To move forward, we only need to look at the success stories around us. Look at the history of Google and Yahoo – 21st century’s hallmarks of creativity and innovation. As of 2008, Google has an index of 1,000,000,000,000 websites. And to think the organisation was created in a garage by two 25-year-old students whose original purpose was to organise the world’s information and make it accessible to everyone!

There’s also the revolution started by Facebook. Every month Facebook receives some 4,000,000,000 hits and uploads of more than 700,000,000 photos. And how did Facebook begin? It was created by a 20-year-old student from his dormitory in 2004.

Yahoo likewise has revolutionized industries and changed our lives; it receives an astounding 1,000,000,000,000 hits a month by people across the world searching for something on the web.

Then there’s Twitter, which has completely removed the ability of authorities to block news and black out views.

The fearless going where no one has ever gone

All these phenomenal footprints have one thing in common: they were created by young people who were barely out of school – young people who epitomize creativity and innovation. Young people who were totally unconventional in their thinking and who were fearless in going where no one had gone before. They all displayed that creative spark that got them started although some of them didn’t even finish tertiary education. What that says is there are many paths to success and not necessarily only through conventional textbook learning.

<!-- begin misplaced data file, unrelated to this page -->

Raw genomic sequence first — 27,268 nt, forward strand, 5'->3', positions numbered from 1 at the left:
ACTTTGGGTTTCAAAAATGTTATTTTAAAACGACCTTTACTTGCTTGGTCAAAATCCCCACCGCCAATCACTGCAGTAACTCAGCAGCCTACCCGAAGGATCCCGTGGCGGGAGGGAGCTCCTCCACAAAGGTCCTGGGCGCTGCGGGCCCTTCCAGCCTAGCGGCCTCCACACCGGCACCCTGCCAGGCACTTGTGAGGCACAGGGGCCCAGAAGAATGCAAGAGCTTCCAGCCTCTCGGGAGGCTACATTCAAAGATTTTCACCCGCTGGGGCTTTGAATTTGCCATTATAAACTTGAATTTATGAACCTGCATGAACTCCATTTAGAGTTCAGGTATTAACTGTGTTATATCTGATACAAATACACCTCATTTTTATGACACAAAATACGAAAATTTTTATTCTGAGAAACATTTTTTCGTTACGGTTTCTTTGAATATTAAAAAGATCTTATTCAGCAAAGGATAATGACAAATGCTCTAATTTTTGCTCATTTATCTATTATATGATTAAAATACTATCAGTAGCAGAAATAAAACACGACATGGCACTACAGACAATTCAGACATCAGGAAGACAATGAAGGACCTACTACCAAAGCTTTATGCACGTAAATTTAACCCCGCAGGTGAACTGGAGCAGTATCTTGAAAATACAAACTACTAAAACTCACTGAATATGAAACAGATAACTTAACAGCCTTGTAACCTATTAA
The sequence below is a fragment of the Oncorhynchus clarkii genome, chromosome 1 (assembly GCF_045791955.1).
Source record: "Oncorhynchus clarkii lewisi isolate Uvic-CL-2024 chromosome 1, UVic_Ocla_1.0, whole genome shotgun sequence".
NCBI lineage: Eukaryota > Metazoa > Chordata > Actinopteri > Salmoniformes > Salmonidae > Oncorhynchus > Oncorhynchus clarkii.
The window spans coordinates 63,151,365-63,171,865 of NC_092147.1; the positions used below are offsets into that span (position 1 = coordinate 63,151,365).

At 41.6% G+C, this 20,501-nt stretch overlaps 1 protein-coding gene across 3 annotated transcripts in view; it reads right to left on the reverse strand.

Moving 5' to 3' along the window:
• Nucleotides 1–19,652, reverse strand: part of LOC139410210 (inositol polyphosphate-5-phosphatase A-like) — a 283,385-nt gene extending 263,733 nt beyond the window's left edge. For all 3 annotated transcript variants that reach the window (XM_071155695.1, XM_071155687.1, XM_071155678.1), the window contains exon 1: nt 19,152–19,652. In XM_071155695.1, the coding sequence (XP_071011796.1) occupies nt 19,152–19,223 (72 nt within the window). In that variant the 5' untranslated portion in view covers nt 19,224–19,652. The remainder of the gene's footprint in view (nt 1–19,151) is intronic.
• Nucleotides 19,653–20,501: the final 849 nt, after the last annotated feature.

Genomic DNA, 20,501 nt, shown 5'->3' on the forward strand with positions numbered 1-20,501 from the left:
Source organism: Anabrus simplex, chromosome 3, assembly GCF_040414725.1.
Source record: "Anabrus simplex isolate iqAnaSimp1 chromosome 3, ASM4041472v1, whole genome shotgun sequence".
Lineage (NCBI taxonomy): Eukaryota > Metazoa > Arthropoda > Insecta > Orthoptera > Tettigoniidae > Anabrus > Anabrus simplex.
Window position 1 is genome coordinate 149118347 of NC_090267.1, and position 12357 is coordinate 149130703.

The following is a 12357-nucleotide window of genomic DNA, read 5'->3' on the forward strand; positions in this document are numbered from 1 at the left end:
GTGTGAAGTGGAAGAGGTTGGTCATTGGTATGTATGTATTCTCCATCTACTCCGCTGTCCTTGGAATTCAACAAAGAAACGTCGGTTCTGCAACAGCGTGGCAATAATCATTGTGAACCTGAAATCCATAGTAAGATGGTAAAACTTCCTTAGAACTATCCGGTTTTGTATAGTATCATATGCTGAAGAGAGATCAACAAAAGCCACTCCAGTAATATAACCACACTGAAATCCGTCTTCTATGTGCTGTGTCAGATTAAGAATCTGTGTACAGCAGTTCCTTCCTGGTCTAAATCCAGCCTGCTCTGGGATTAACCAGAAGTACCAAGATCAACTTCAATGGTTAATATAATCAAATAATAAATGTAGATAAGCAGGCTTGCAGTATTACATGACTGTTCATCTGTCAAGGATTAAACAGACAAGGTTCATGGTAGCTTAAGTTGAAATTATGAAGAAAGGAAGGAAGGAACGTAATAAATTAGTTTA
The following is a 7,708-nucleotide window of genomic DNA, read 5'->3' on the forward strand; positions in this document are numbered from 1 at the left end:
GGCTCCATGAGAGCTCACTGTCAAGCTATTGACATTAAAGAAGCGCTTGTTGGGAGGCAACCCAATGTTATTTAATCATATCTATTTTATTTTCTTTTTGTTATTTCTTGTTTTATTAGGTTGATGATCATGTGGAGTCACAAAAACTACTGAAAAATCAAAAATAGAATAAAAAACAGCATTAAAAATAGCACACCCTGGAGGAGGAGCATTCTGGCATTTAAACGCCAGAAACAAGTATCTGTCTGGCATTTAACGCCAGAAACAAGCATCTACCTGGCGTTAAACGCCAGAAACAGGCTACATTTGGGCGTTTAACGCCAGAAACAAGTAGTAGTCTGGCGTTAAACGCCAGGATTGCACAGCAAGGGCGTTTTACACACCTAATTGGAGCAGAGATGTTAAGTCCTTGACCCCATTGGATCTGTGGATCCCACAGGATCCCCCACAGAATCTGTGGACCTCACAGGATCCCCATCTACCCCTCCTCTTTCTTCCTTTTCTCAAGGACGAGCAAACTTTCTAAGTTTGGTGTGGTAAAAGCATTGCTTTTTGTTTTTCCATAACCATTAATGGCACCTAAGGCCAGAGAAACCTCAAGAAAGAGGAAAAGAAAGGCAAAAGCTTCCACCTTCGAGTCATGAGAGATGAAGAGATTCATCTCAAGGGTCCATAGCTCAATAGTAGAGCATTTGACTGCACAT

Creativity and innovation now drive the economy. Economic advantage no longer depends on natural resources, raw materials, trade of goods and services or giant factories.

At the cutting edge of this shift is the creative sector of the economy – science and technology, software, health and education, digital media and design, innovation, culture and entertainment, and the knowledge-based professions.

Because these industries rely primarily on talent, advanced economies around the world have stepped up their efforts to attract the best thinkers and designers, the brightest scholars and top entrepreneurs. Since the best brains would go to where they could do their best work, it is natural for the advanced nations with their better facilities and higher incomes to attract the best brains.

Time to re-invent our education system?

Many of these talented from the poorest countries who are sent to the advanced nations to further their education do not return home, and are lost to the rich countries. The result is widening disparity in technology and creativity driven capital and resources between the poorest and riches countries.